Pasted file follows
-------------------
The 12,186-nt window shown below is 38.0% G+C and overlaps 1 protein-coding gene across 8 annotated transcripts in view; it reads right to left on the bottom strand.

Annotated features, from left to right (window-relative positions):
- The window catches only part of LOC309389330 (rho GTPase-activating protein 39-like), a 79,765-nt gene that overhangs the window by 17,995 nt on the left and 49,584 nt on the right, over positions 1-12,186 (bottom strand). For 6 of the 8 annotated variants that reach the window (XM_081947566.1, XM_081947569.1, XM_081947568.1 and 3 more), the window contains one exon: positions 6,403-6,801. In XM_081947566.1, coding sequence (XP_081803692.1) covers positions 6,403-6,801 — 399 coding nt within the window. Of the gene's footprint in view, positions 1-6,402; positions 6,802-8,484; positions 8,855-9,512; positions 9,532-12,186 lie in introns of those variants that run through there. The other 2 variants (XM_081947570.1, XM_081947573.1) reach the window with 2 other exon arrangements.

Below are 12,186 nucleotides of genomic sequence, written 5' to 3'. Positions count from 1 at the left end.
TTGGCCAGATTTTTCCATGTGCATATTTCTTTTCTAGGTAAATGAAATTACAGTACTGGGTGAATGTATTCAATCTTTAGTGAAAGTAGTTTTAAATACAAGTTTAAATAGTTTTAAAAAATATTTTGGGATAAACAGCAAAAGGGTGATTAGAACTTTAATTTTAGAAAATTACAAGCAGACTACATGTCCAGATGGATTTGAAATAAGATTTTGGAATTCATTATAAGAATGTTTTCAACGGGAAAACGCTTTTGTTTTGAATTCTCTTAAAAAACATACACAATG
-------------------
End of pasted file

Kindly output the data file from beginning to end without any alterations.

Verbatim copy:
The 12,186-nt window shown below is 38.0% G+C and overlaps 1 protein-coding gene across 8 annotated transcripts in view; it reads right to left on the bottom strand.

Annotated features, from left to right (window-relative positions):
- The window catches only part of LOC309389330 (rho GTPase-activating protein 39-like), a 79,765-nt gene that overhangs the window by 17,995 nt on the left and 49,584 nt on the right, over positions 1-12,186 (bottom strand). For 6 of the 8 annotated variants that reach the window (XM_081947566.1, XM_081947569.1, XM_081947568.1 and 3 more), the window contains one exon: positions 6,403-6,801. In XM_081947566.1, coding sequence (XP_081803692.1) covers positions 6,403-6,801 — 399 coding nt within the window. Of the gene's footprint in view, positions 1-6,402; positions 6,802-8,484; positions 8,855-9,512; positions 9,532-12,186 lie in introns of those variants that run through there. The other 2 variants (XM_081947570.1, XM_081947573.1) reach the window with 2 other exon arrangements.

Below are 12,186 nucleotides of genomic sequence, written 5' to 3'. Positions count from 1 at the left end.
TTGGCCAGATTTTTCCATGTGCATATTTCTTTTCTAGGTAAATGAAATTACAGTACTGGGTGAATGTATTCAATCTTTAGTGAAAGTAGTTTTAAATACAAGTTTAAATAGTTTTAAAAAATATTTTGGGATAAACAGCAAAAGGGTGATTAGAACTTTAATTTTAGAAAATTACAAGCAGACTACATGTCCAGATGGATTTGAAATAAGATTTTGGAATTCATTATAAGAATGTTTTCAACGGGAAAACGCTTTTGTTTTGAATTCTCTTAAAAAACATACACAATG